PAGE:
The human heart beats on, off, on, off. It’s not a motor. We know that. 

But it doesn’t even keep to a steady rhythm. The beats of a heart are chaotic, responsive, and variable. In fact, Heart Rate Variability is a strong measure of physical and mental well-being.

A heart beat that keeps to a steady rhythm, with low variability, is a sign of ill health, as well as stress.


A sprinter can only do 100 metres, 200 metres, at full-pace. And then they need to stop. Completely.

The degree of effort mirrors the degree of rest needed after the effort.

Even the paragon of the long-steady race, the marathon runner, needs to rest before and after a race, needs to build up their training in cycles. Their output in the event doesn’t represent a line, but a peak of a cycle.


Our understanding of work has been determined by our machines.

Steady, linear output is much easier to account for, and we’ve made that the baseline for how we think about work. In forgetting that, we still give precedence to these assumptions and think of effective work as tied to a steady, linear output.

However, this has nearly zero relevance when we came to understand the workings and outputs of organic, living processes.

We need to start thinking of productivity and output in cyclical, rather than linear terms. Many already recognise that they have peak times during the day in which they’re better workers. Other times, they’re better thinkers. Other times, all they’re good for is Netflix.

But we also need to move away from trying to quantify and pin down these periods. Even ‘peak times’ can vary in their effectiveness. 

I might be in the zone around midday most days, but some days will still be better than others. Some days, that peak may extend to the evening. Others, it might stop abruptly after half an hour.

The ebb and flow, the varied output, and the diverse input that make the pattern of organic labour - these are not simply matters to be worked around, to be ‘gotten over’. They need to be understood and appreciated as being as integral to the workings of animals and humans as diesel is to the workings of a truck’s engine.

It’s only when we come to appreciate and accept these ebbs and flows that we can really start to be productive, creative people. 

I can sit at a desk all day trying to get work done. Or I can do work when it comes to me, then go for a walk in the local wood. Without fail, I get inspiration, a new perspective, or just simple refreshment from stepping away from the desk.

Great ideas have never come to me when I’m trying my hardest to do work that just. won’t. get. done.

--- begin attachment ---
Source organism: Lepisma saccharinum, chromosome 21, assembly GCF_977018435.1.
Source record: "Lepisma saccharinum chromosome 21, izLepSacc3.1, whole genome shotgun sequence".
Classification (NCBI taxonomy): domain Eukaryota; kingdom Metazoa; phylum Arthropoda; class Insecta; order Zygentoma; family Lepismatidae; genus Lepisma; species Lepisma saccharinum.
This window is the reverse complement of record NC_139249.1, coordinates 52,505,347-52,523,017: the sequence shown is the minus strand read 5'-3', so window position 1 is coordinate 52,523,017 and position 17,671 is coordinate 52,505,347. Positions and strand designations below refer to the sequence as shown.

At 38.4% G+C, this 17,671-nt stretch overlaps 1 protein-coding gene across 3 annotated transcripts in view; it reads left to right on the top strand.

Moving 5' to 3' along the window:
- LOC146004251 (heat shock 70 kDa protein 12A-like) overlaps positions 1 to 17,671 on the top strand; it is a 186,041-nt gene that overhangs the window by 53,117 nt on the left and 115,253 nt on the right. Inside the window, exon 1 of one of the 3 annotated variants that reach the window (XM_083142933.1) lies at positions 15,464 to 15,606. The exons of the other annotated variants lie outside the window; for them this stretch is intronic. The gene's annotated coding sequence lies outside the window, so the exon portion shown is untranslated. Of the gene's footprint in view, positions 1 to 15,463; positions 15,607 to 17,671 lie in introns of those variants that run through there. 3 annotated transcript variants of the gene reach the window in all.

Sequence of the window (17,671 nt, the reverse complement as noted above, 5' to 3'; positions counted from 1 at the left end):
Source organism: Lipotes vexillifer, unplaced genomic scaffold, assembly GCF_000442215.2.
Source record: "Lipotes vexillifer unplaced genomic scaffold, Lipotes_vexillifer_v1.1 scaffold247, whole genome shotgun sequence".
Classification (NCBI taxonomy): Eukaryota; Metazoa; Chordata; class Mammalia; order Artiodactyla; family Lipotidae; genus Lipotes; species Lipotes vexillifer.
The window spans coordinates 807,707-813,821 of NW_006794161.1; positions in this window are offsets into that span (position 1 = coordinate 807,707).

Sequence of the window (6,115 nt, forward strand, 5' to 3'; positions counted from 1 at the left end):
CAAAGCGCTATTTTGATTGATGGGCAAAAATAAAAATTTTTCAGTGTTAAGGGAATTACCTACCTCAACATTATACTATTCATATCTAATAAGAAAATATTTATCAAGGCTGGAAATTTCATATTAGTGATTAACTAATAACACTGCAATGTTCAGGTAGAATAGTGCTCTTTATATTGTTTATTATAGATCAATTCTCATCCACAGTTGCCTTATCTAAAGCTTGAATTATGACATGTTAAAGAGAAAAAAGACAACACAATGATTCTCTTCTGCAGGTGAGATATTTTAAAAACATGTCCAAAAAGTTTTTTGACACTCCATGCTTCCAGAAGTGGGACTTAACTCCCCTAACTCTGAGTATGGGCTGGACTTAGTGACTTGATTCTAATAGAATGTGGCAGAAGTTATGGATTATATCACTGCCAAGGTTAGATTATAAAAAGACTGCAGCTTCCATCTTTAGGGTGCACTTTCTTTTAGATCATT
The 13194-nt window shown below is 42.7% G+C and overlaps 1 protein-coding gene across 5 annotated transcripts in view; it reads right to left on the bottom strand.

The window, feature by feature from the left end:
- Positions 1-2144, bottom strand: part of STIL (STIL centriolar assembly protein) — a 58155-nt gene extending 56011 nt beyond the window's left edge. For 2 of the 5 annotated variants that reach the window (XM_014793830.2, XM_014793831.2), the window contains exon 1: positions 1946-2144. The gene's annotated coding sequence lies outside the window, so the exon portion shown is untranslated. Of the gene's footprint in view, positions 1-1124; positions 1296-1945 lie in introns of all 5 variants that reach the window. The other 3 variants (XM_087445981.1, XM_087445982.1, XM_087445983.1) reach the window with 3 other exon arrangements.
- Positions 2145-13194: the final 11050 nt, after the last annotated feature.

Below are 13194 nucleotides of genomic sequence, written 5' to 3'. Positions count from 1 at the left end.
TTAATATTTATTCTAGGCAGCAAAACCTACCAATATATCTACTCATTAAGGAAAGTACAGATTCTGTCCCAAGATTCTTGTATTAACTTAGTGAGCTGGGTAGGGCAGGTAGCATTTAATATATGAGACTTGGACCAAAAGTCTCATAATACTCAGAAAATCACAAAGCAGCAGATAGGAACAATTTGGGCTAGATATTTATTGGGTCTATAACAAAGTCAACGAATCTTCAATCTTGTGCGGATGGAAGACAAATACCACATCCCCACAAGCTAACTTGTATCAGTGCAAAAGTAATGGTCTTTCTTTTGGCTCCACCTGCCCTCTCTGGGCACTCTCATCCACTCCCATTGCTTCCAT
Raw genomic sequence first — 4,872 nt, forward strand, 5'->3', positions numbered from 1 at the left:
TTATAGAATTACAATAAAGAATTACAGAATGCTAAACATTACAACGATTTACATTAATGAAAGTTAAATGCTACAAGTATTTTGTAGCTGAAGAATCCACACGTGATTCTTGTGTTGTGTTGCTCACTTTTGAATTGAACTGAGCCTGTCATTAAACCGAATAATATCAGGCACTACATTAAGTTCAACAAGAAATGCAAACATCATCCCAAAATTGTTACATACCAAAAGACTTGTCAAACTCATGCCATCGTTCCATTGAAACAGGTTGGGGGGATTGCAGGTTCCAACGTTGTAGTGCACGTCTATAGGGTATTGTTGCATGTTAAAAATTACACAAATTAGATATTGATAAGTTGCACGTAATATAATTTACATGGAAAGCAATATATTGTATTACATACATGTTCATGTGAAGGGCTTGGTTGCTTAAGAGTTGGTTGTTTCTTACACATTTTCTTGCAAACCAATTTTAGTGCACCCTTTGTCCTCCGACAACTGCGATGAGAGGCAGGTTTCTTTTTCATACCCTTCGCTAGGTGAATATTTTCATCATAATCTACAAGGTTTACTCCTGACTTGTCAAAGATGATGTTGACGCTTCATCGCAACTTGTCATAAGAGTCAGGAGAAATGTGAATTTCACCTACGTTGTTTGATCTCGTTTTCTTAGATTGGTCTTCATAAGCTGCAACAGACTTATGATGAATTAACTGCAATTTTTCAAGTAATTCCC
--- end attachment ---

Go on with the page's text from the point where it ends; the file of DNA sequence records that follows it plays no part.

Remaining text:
To return to running: the best sprinters in the world are not only recognised for the power of each step, but also, perhaps counter-intuitively, for the profound level of relaxation their body reaches between each step. To quote coach Charlie Francis:

You may feel that you aren’t generating enough force while relaxed (a perception that gets a lot of sprinters into trouble in big races), but remember, only the net force counts! The net force is the amount of force delivered in the desired direction minus the force generated by the antagonist muscle at the same moment.

Don’t get stuck on the metaphor. This isn’t an exclusive thing for sport. It’s for all organic processes. And we’re organic processes.

If we’re trying when we should be relaxing, if our ‘antagonist muscle’ is creating a counter-force, we’re not doing well.

We’re still reeling from the industrial model where every hour needs to be properly accounted for, where consistent, linear output at peak achievable levels is the goal. 

And we’re suffering for it.

Too often we treat productivity like a way to eek every last drop of ourselves out of a given time frame, as if we’re the computers and engines we know we’re not.

We need to incorporate ‘off time’ - the outward breath, the ebb - into our working patterns. Not with simple lip-service like ‘you need to sleep better’, but as an integral, affirmed part of the process of working. If work, in whatever sense, ‘off’ is just as much a positive input as is ‘on’.

We need to understand that ‘on’ is impossible without ‘off’, and that the distance between the two needs to be made closer: like the beats of a heart or the steps of a runner.

We need to aim for a healthy ‘Work Rate Variability’ and develop models of working that stop making us ill, and instead let us do our best. 

These models will by necessity be personal, chaotic, variable and responsive. Like life. Like living.

We are not linear.

This is not to be fought.